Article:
Time and history are recorded not just in history text books, but also in its art. Literature and art have over and again frozen that slice of time for us to revisit it with every piece of fiction, a dance form from an era or music that haunted the days of yore. Somewhere in all these, one can read chapters of what-was and relive it for its course.
In this, magazines also play a very important role. Opinions, words and verses of contemporary writers and thinkers get recorded between the pages. Nissim Ezekiel’s Quest magazine, started out of Bombay in 1954. Meant to be “a quarterly of inquiry, criticism and ideas”, it went on for about two decades, publishing the thoughts and expressions of many of yesteryear’s greatest in the form of essays, fiction and poetry. Unfortunately, it had to be shut during the Emergency period and was never revived, until recently, when Arshia Sattar discovered the whole stock of the magazine, lying by her bedside.
When she discovered what a wealth of perspectives lie in the trunk, she knew she had to share it with the world. Thus was born, The best of Quest, published by Tranquebar and edited by Lafeq Futehally(who worked as the Literary Editor with the Quest for over twenty years), Achal Prabhala(a writer and researcher) and Arshia Sattar(who writes and teaches classical Indian literatures and narrative at various institutions across the country).
The book begins with a memoriam to Nissim Ezekiel- the man behind the magazine. This is followed by the essays and opinion sections. From politics to Indian writing, caste system to cinema, a plethora of topics have been examined in detail in this section. Interesting, thought-provoking and widening one’s perspective, the essays are authored by many major names such as Dilip Chitre and Mujibur Rehman.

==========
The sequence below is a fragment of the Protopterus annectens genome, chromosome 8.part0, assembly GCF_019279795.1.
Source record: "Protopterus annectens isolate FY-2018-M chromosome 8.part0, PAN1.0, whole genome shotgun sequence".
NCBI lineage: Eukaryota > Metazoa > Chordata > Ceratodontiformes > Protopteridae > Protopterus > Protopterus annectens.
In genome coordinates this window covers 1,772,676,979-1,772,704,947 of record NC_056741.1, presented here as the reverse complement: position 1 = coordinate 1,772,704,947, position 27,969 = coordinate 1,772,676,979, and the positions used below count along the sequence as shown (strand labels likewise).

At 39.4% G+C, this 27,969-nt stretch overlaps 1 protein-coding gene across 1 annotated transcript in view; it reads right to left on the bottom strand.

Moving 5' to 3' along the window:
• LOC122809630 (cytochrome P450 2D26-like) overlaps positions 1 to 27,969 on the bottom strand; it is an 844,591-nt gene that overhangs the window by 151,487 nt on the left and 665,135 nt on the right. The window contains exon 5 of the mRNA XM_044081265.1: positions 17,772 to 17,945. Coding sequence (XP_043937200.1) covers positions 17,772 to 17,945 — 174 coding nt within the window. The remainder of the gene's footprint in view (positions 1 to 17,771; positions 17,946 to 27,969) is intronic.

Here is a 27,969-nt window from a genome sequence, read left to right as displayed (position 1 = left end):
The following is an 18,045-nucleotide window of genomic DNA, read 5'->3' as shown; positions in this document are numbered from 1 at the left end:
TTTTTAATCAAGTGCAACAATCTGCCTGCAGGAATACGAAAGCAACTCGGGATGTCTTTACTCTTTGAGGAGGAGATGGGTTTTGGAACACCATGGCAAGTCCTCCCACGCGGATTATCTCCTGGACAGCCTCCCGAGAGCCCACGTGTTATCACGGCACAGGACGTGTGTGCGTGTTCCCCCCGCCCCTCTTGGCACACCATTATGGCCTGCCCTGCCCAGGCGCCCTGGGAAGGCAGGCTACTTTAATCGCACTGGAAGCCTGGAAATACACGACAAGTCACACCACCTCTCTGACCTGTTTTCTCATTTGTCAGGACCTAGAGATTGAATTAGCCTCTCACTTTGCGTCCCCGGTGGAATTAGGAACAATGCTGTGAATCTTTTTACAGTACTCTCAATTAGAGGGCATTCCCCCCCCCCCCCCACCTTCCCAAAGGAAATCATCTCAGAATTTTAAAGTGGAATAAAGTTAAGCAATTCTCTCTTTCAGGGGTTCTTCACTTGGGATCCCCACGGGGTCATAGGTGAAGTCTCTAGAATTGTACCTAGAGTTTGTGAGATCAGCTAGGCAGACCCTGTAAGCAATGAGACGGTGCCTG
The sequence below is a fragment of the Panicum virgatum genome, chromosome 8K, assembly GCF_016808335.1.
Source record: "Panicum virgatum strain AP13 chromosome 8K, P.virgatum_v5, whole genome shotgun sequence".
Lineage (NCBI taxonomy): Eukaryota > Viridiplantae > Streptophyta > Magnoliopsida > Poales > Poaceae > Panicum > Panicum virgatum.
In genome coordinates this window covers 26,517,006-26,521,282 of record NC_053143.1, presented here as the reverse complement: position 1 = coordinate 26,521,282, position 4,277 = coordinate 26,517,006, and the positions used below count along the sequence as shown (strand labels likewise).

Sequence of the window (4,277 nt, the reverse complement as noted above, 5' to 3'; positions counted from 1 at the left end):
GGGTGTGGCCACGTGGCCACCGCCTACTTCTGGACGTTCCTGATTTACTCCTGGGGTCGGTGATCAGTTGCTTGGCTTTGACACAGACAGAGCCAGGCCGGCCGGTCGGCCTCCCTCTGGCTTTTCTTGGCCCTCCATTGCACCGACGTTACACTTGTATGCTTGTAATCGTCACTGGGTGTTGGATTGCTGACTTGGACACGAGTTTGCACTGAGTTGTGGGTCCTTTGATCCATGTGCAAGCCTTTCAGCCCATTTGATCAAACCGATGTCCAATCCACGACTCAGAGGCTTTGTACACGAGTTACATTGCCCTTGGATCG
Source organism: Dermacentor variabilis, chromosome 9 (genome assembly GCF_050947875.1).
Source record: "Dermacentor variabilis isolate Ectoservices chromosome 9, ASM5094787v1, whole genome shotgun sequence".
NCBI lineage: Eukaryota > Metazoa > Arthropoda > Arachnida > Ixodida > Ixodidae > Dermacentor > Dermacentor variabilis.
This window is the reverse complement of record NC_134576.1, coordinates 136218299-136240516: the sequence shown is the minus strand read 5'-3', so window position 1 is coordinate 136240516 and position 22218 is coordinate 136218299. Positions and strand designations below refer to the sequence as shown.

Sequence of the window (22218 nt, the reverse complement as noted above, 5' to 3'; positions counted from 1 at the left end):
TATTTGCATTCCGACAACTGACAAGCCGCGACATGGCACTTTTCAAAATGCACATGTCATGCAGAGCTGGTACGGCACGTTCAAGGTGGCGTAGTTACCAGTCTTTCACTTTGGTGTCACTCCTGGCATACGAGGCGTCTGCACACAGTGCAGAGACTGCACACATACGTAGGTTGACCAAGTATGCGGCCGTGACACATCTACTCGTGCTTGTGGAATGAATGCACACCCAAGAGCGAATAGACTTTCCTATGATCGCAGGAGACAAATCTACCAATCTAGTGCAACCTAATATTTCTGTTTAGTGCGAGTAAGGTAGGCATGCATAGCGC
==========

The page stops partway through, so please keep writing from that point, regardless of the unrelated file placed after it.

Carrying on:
The poetry section has Kamala Das, Nissim Ezekiel among others playing with words in verse. Once again, the topics are varied, quirky and eloquently dealt with in rhyme and blank verse. Anita Desai, Keki.N.Daruwala and many other fantastic writers are featured in this collection- their writings as refreshing as ever!
What is splendid about such collections is the fact that it holds a mirror to the society as it existed then. Through the essays, one gets a glimpse at the kind of opinions and systems that prevailed. Anthologies such as these, puts the reader on a retrospective mode. One after the other, they present the changing face of a nation and its outlook on various aspects of life and society.
Apart from the historical relevance of such anthologies, the literary relevance is of no less importance. The kind of writers that have been scooped under the umbrella of Quest is simply amazing. It shows how there was once a voice in India which in different timbres, expressed freely, in prose and poetry and went on to generate opinions, criticisms, statements, perspectives and shape the course of a literary awakening of sorts.
The best of Quest is a must-have for all literary buffs who want to trace the path of Indian literature, immediately after her Independence. It is also a thing of joy for all those who obsess over anthologies; this is a gathering that merits attendance! Most of all, this is for all those who simply would devour the written word- such a variety of food that hides between its covers that you just cannot possibly resist!
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